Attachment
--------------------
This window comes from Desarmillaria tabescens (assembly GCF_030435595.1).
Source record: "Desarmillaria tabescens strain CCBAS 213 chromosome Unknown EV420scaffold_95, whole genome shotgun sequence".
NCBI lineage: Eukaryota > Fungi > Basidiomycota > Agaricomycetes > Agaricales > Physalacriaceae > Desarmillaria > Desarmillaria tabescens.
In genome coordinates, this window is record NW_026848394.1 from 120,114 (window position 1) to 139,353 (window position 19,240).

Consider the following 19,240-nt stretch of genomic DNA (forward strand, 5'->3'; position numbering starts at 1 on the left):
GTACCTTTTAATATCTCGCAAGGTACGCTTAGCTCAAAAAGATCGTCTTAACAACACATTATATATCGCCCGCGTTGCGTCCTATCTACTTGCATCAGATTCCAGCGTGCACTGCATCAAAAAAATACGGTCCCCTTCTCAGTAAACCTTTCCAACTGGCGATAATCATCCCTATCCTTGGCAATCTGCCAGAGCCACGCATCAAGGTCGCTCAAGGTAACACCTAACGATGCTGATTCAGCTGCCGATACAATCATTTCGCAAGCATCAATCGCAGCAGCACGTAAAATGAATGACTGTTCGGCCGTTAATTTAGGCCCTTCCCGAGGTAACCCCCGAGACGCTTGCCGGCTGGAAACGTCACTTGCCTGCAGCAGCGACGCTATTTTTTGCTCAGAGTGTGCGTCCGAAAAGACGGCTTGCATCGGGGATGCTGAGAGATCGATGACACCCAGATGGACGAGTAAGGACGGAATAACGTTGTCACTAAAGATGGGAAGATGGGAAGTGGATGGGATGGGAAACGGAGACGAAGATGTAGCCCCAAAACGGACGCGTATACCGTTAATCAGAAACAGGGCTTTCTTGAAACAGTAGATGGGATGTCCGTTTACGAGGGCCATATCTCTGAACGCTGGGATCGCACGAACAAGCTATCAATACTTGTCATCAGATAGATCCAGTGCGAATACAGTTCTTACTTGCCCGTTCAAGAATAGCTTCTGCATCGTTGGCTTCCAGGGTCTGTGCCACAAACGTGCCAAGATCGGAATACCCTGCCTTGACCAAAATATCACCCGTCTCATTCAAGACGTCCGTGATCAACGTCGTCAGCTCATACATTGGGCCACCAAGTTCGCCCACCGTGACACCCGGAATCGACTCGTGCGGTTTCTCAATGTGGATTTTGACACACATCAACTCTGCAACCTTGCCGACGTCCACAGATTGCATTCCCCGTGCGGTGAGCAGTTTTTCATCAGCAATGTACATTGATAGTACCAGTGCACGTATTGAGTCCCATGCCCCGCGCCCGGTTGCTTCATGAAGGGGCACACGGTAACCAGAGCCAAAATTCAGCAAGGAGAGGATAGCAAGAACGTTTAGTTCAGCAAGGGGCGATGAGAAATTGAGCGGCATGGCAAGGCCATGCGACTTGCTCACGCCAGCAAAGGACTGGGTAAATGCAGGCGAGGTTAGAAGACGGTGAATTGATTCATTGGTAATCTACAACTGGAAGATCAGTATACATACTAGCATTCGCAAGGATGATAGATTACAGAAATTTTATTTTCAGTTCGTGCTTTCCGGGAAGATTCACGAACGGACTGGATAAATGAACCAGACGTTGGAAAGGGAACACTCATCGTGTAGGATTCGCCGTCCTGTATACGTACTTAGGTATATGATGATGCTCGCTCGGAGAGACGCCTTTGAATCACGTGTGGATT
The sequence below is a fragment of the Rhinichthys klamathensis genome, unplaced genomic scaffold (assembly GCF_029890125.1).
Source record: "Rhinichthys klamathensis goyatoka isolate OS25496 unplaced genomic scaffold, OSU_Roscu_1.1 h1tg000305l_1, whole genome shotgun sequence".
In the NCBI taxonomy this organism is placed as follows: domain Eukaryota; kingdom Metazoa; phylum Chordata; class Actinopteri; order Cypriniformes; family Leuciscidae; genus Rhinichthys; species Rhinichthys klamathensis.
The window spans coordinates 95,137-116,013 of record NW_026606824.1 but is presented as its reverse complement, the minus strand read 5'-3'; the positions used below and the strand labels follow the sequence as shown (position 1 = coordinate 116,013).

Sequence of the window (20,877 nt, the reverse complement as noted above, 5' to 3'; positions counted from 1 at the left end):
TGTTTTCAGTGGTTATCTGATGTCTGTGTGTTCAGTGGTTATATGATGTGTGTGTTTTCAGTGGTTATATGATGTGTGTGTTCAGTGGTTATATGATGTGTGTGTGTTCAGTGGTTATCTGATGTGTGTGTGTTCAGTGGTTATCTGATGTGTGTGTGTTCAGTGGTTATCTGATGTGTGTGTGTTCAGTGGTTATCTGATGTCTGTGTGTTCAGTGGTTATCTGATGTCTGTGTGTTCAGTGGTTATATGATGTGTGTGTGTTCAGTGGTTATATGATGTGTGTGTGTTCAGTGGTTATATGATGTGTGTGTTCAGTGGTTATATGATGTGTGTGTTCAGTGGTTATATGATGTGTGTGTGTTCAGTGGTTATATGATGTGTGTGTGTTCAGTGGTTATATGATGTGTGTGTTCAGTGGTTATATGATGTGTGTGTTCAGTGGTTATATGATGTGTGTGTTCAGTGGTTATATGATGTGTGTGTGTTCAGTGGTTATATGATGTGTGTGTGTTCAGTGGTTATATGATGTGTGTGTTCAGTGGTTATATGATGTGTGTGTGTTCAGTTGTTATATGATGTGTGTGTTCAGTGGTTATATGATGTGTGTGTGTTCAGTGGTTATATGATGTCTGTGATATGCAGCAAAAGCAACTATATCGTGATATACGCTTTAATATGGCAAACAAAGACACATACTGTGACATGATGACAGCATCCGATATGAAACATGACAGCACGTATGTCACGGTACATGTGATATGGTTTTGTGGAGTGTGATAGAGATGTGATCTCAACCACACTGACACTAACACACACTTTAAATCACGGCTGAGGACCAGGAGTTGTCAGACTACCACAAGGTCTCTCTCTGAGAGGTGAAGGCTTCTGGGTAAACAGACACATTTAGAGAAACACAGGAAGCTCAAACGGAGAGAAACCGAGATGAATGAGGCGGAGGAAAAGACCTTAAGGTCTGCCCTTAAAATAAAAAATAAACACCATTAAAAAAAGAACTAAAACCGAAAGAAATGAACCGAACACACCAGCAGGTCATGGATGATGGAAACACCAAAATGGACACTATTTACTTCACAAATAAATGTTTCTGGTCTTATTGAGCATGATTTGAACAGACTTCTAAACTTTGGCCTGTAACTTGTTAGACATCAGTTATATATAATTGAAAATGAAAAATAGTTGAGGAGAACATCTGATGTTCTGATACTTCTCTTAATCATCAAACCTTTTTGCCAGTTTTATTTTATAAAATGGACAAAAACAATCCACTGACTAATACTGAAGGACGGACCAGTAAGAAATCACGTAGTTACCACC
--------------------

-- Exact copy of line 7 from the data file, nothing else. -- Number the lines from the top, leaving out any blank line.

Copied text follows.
The sequence below is a fragment of the Rhinichthys klamathensis genome, unplaced genomic scaffold (assembly GCF_029890125.1).